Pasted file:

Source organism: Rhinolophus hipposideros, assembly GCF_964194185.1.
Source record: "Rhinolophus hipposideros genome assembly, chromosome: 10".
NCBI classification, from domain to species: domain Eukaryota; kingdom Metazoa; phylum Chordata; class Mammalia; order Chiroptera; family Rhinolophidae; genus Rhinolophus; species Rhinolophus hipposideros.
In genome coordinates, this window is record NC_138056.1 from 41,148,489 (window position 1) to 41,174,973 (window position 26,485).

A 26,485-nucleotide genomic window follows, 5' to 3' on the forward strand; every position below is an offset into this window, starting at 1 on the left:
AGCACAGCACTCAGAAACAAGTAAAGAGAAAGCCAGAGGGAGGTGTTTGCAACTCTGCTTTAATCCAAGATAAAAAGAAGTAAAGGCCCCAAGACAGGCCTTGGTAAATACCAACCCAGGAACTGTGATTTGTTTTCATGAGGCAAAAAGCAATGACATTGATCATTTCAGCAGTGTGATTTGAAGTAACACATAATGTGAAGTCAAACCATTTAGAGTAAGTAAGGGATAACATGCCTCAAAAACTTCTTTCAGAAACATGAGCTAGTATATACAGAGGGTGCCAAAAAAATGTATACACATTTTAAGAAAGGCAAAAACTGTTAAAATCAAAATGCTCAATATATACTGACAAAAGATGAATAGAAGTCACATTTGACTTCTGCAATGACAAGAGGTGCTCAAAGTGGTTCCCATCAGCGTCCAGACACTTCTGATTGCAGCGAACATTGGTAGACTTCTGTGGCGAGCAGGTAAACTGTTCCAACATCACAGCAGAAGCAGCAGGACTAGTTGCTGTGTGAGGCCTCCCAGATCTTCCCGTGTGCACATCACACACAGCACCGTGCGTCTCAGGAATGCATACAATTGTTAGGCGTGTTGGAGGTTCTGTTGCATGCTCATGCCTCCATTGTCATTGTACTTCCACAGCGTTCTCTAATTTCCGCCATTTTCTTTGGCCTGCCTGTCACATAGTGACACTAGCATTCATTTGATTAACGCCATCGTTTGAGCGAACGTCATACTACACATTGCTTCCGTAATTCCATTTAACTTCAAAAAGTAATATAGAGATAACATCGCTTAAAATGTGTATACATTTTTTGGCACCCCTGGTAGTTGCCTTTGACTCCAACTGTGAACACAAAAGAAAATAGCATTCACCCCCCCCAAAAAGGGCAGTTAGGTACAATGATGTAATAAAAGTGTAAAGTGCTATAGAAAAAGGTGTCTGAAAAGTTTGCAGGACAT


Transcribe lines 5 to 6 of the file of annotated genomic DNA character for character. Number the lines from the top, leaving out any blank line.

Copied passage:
A 26,485-nucleotide genomic window follows, 5' to 3' on the forward strand; every position below is an offset into this window, starting at 1 on the left:
AGCACAGCACTCAGAAACAAGTAAAGAGAAAGCCAGAGGGAGGTGTTTGCAACTCTGCTTTAATCCAAGATAAAAAGAAGTAAAGGCCCCAAGACAGGCCTTGGTAAATACCAACCCAGGAACTGTGATTTGTTTTCATGAGGCAAAAAGCAATGACATTGATCATTTCAGCAGTGTGATTTGAAGTAACACATAATGTGAAGTCAAACCATTTAGAGTAAGTAAGGGATAACATGCCTCAAAAACTTCTTTCAGAAACATGAGCTAGTATATACAGAGGGTGCCAAAAAAATGTATACACATTTTAAGAAAGGCAAAAACTGTTAAAATCAAAATGCTCAATATATACTGACAAAAGATGAATAGAAGTCACATTTGACTTCTGCAATGACAAGAGGTGCTCAAAGTGGTTCCCATCAGCGTCCAGACACTTCTGATTGCAGCGAACATTGGTAGACTTCTGTGGCGAGCAGGTAAACTGTTCCAACATCACAGCAGAAGCAGCAGGACTAGTTGCTGTGTGAGGCCTCCCAGATCTTCCCGTGTGCACATCACACACAGCACCGTGCGTCTCAGGAATGCATACAATTGTTAGGCGTGTTGGAGGTTCTGTTGCATGCTCATGCCTCCATTGTCATTGTACTTCCACAGCGTTCTCTAATTTCCGCCATTTTCTTTGGCCTGCCTGTCACATAGTGACACTAGCATTCATTTGATTAACGCCATCGTTTGAGCGAACGTCATACTACACATTGCTTCCGTAATTCCATTTAACTTCAAAAAGTAATATAGAGATAACATCGCTTAAAATGTGTATACATTTTTTGGCACCCCTGGTAGTTGCCTTTGACTCCAACTGTGAACACAAAAGAAAATAGCATTCACCCCCCCCAAAAAGGGCAGTTAGGTACAATGATGTAATAAAAGTGTAAAGTGCTATAGAAAAAGGTGTCTGAAAAGTTTGCAGGACAT